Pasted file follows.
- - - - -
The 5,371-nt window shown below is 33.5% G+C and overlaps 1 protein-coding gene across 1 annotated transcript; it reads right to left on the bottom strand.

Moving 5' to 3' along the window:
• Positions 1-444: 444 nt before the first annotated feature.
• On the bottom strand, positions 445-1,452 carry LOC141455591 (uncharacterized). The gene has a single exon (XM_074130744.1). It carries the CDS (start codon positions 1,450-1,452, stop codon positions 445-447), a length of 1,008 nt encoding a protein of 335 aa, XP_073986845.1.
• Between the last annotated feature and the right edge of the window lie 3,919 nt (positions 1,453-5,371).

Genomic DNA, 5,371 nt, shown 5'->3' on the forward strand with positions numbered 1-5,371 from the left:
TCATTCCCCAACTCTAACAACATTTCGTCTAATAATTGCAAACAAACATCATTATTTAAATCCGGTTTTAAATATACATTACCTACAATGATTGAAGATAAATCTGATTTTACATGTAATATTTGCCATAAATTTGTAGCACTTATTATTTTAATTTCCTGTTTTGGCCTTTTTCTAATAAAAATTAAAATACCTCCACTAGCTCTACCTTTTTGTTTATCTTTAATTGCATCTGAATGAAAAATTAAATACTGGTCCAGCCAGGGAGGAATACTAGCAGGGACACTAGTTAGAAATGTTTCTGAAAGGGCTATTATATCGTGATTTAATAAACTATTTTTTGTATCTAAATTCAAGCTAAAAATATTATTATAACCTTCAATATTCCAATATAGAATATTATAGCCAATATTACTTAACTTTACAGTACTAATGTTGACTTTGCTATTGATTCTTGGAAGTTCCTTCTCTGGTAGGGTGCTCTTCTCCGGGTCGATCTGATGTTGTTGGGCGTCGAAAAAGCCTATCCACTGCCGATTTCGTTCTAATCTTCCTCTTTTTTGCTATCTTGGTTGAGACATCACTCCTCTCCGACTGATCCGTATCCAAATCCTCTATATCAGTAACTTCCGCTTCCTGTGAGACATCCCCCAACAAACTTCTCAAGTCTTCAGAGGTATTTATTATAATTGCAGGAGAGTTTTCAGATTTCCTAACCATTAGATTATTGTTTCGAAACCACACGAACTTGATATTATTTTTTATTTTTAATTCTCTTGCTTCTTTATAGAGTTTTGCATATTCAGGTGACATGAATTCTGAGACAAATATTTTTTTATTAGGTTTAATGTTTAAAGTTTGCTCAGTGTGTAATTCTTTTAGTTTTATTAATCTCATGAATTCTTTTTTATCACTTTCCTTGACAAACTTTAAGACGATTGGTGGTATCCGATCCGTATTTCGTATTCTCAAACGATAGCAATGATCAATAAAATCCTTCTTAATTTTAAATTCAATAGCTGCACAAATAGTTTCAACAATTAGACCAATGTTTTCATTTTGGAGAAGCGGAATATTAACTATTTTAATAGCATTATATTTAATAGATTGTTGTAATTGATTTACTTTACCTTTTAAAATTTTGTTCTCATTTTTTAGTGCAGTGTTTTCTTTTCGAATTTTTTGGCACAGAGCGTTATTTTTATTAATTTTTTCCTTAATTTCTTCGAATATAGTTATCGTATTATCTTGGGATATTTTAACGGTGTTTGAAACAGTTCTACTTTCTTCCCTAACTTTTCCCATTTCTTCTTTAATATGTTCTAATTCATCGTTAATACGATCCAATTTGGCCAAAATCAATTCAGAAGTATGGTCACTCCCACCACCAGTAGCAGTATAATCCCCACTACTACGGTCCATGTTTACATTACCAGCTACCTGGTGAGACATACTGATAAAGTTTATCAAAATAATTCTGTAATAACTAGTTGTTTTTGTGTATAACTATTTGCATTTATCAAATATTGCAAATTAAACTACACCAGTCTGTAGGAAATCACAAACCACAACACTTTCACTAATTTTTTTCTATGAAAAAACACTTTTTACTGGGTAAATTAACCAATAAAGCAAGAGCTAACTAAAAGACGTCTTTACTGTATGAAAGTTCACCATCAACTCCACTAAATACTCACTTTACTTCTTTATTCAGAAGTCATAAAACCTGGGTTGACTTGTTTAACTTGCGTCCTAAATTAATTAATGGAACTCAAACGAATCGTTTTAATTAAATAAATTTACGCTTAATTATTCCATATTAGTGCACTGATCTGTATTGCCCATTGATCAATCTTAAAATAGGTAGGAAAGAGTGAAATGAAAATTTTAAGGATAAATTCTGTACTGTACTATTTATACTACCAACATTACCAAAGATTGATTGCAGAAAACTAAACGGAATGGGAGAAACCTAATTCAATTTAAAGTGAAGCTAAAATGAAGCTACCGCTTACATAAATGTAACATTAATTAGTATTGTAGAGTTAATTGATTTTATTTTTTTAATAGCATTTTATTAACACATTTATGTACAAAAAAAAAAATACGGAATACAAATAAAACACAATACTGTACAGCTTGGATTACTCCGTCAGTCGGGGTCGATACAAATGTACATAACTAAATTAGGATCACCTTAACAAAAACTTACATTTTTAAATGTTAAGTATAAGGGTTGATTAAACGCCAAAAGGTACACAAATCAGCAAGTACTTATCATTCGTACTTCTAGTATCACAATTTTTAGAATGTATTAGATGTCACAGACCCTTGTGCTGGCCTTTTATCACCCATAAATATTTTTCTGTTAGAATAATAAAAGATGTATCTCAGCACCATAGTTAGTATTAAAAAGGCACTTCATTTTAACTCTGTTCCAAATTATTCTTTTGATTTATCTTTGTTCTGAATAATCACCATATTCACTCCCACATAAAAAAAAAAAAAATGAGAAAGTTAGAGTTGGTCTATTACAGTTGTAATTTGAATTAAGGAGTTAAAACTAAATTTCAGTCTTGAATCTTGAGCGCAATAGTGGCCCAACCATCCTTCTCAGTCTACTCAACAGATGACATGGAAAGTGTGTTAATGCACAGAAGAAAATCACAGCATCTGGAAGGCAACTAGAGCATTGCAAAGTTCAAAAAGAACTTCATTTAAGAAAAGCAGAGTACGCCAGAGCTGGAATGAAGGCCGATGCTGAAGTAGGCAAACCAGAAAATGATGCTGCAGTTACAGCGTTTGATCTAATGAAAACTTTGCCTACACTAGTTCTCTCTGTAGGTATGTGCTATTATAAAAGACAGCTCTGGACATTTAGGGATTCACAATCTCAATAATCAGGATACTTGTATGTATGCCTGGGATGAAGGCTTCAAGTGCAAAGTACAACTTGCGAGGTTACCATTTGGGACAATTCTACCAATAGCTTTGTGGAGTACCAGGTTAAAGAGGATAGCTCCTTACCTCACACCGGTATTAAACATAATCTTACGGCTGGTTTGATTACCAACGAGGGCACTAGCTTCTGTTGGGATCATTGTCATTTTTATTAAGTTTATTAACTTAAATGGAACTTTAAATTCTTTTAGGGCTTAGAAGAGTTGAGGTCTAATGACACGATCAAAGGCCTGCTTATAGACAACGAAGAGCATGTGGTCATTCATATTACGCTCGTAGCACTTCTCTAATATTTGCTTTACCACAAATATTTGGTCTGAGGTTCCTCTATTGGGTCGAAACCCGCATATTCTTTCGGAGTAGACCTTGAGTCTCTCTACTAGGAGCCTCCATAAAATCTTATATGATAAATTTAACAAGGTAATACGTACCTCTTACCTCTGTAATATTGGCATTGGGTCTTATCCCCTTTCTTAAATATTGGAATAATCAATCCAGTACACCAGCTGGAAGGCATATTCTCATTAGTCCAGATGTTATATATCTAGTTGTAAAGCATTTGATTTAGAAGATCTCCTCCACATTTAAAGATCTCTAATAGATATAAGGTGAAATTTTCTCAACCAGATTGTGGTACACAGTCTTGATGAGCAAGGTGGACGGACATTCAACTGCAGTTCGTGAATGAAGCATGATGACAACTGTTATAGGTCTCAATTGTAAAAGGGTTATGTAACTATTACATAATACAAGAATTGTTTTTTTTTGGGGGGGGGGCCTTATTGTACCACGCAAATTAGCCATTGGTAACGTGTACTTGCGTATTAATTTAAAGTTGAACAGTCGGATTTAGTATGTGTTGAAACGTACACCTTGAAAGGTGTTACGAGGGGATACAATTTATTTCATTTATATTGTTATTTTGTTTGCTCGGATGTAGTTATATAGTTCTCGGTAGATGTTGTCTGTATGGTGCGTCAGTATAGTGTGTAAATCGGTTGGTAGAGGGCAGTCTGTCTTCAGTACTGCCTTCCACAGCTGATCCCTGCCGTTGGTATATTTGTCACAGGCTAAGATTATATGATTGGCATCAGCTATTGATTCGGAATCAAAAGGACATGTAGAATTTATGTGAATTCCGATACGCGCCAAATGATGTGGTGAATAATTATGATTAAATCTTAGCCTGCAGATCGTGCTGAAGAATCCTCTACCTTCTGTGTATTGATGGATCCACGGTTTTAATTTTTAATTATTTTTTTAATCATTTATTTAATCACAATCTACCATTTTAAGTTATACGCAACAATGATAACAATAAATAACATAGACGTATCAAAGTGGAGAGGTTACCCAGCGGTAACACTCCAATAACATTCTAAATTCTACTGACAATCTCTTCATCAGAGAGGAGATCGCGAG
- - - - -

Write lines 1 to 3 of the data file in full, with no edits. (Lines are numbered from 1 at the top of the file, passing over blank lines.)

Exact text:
The 5,371-nt window shown below is 33.5% G+C and overlaps 1 protein-coding gene across 1 annotated transcript; it reads right to left on the bottom strand.

Moving 5' to 3' along the window:
• Positions 1-444: 444 nt before the first annotated feature.